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British election: Early poll data indicates 'hung parliament'

By Doug G. Ware and Andrew V. Pestano
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British election: Early poll data indicates 'hung parliament'
A couple walk past a polling station in central London on Thursday as the country votes in an election to decide which party will hold the most seats in parliament. Photo by Hugo Philpott/UPI | License Photo

June 8 (UPI) -- British officials are counting votes cast Thursday to determine which party will hold the most seats in parliament -- even though it appears possible that no party will reach a majority.

In all, 650 members of Britain's House of Commons will be elected in the vote. A party must hold 326 parliamentary seats for a majority. Polls closed at 10 p.m. Thursday and full results are expected by Friday afternoon.

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Early exit polls indicated late Thursday that the Conservative Party will occupy the most seats (314) -- but won't meet the 326-seat majority mark. That would mean other elected parties -- Labour, Scottish National, UK Independence and Lib Dems -- would have the same number of votes.

British Prime Minister Theresa May, leader of the Conservatives, or Tories, called in April for the snap elections to seek a stronger mandate in negotiations over Brexit -- a portmanteau of "British exit" -- from the European Union. May and Labour Party head Jeremy Corbyn cast their votes earlier in the day.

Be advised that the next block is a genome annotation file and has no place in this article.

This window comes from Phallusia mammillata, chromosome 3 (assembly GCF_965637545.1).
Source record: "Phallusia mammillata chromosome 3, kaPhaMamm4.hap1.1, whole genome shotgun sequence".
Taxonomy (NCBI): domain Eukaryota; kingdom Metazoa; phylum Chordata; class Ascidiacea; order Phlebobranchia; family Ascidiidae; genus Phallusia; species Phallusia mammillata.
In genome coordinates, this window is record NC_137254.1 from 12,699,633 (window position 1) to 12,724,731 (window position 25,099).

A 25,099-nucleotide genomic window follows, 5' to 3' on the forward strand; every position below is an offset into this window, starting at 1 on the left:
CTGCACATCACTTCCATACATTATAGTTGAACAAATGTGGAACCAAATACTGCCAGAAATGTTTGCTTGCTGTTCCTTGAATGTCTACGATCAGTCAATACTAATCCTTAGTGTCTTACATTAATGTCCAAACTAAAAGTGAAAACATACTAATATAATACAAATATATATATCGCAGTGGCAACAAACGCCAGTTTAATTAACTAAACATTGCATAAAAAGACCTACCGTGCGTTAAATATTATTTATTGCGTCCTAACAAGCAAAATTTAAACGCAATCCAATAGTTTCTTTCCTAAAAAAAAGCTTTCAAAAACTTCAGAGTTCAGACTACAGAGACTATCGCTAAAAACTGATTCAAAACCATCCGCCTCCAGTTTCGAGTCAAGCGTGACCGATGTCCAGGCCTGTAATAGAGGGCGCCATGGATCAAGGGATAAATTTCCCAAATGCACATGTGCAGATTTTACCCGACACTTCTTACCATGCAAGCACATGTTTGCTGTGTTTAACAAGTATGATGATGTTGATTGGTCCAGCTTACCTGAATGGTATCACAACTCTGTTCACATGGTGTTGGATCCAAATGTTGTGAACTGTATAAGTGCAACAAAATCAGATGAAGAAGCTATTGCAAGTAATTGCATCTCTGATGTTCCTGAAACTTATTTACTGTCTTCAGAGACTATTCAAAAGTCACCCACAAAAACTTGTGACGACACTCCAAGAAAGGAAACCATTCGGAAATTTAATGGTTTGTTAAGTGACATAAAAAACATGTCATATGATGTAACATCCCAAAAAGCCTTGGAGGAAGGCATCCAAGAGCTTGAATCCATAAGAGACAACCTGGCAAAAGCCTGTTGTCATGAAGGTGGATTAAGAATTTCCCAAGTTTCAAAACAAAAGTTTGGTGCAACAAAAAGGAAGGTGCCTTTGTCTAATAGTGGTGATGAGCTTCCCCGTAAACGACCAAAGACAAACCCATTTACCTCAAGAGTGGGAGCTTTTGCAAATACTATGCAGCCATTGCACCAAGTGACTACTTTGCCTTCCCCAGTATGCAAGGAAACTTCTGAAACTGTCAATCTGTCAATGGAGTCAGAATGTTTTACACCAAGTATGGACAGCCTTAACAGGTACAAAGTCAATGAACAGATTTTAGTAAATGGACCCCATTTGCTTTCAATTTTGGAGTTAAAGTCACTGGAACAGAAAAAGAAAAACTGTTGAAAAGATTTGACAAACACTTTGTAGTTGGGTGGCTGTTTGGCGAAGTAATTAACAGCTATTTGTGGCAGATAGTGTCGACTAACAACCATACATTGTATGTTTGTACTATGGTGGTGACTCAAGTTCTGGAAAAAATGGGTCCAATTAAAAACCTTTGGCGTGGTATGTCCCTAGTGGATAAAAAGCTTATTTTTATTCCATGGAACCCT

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"If you believe in Britain and that our best days lie ahead, give me your backing to lead Britain," May said in a statement.

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"I will lead a government you can rely on. Labour will build a Britain that works for the many, not the few," Corbyn said in a statement.

In calling the snap election, May said Britain required more stability and stronger leadership, adding that the election is meant to strengthen her Brexit bargaining position.

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If a majority does not happen for any party, a "hung Parliament" would be declared and a coalition government established. Exit polls indicated early Thursday that's what will happen.

Britions voted to withdraw from the European economic bloc in a referendum last summer. British citizens decided with a 52 percent vote to leave the EU.

Other issues, such as the economy and security, rose to the forefront before the election, particularly after a deadly attack in London this month and another in Manchester last month.

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